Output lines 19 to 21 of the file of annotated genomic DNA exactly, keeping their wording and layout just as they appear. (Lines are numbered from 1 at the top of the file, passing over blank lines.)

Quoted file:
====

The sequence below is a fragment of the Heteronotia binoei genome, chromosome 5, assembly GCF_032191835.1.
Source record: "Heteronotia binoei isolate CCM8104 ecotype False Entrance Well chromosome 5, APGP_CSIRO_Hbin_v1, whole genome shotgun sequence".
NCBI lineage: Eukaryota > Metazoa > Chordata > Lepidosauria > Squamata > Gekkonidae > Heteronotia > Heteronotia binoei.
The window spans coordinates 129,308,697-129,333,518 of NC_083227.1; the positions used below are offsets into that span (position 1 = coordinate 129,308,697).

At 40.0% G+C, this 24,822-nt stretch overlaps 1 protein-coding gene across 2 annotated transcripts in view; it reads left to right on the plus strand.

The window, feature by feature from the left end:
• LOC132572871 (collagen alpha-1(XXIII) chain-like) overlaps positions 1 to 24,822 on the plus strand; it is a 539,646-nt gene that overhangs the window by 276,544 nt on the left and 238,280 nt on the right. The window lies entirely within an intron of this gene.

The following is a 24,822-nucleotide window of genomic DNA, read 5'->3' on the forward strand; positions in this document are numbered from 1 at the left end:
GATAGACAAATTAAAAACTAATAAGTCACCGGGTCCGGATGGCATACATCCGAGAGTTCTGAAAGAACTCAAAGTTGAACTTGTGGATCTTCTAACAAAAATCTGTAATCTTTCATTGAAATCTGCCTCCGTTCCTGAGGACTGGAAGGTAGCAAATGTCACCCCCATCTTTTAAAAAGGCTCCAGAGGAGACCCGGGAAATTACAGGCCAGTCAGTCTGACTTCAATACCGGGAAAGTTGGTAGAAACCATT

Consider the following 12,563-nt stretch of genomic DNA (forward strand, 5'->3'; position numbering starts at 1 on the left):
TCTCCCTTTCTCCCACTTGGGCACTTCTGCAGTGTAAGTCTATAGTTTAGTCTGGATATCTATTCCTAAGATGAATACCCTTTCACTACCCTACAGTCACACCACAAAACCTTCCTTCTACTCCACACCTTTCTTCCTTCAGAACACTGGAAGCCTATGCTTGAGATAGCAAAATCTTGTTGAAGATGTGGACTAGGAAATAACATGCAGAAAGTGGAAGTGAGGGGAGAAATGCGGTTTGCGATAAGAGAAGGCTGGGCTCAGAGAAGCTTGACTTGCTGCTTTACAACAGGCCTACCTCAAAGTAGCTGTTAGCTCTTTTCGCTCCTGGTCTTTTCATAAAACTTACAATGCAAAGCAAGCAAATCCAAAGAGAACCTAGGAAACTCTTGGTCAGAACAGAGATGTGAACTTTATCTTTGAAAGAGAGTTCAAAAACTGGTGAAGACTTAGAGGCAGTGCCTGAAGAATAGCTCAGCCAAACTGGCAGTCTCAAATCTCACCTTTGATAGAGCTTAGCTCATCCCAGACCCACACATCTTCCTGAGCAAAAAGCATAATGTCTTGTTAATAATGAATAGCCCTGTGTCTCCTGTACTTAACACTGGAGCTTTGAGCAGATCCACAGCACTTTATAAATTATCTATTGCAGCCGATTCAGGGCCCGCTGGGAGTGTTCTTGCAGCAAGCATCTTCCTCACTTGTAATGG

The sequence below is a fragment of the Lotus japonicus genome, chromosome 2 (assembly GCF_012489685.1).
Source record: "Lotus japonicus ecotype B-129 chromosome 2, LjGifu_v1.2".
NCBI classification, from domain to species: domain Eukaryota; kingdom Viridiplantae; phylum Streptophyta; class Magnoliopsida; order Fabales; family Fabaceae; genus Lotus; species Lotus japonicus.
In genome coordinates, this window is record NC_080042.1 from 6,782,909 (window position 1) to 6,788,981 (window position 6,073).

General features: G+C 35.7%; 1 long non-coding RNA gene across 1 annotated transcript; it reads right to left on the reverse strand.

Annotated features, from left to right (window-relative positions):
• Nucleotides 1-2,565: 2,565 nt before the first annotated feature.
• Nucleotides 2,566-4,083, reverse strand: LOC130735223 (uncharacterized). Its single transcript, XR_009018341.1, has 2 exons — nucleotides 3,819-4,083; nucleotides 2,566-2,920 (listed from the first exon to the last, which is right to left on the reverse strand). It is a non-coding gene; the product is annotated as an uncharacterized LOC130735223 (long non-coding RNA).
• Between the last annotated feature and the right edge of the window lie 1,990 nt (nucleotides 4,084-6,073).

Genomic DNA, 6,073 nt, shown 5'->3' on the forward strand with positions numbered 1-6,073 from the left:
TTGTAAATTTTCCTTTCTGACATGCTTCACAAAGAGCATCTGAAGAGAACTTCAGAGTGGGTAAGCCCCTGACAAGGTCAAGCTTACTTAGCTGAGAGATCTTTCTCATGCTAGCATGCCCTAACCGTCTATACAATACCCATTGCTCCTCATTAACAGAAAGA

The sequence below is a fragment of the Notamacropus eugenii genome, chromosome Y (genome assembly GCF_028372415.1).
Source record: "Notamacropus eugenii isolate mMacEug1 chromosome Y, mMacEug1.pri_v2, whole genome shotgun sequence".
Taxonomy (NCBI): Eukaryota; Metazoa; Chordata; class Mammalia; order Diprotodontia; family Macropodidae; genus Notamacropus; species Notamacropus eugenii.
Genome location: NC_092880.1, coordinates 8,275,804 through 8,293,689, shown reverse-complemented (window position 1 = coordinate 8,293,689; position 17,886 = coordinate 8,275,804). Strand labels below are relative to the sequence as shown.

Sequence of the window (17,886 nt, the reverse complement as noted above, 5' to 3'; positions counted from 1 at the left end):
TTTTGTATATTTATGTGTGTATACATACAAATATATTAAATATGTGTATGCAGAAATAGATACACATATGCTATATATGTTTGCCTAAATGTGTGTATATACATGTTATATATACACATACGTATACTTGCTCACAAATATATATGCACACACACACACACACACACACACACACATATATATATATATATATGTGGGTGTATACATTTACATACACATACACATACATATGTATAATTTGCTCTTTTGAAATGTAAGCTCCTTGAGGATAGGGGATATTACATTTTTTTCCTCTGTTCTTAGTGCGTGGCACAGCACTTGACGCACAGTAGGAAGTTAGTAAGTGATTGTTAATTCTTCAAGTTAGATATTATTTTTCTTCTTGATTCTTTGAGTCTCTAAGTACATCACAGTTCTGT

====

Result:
• Nucleotides 2,566-4,083, reverse strand: LOC130735223 (uncharacterized). Its single transcript, XR_009018341.1, has 2 exons — nucleotides 3,819-4,083; nucleotides 2,566-2,920 (listed from the first exon to the last, which is right to left on the reverse strand). It is a non-coding gene; the product is annotated as an uncharacterized LOC130735223 (long non-coding RNA).
• Between the last annotated feature and the right edge of the window lie 1,990 nt (nucleotides 4,084-6,073).

Genomic DNA, 6,073 nt, shown 5'->3' on the forward strand with positions numbered 1-6,073 from the left: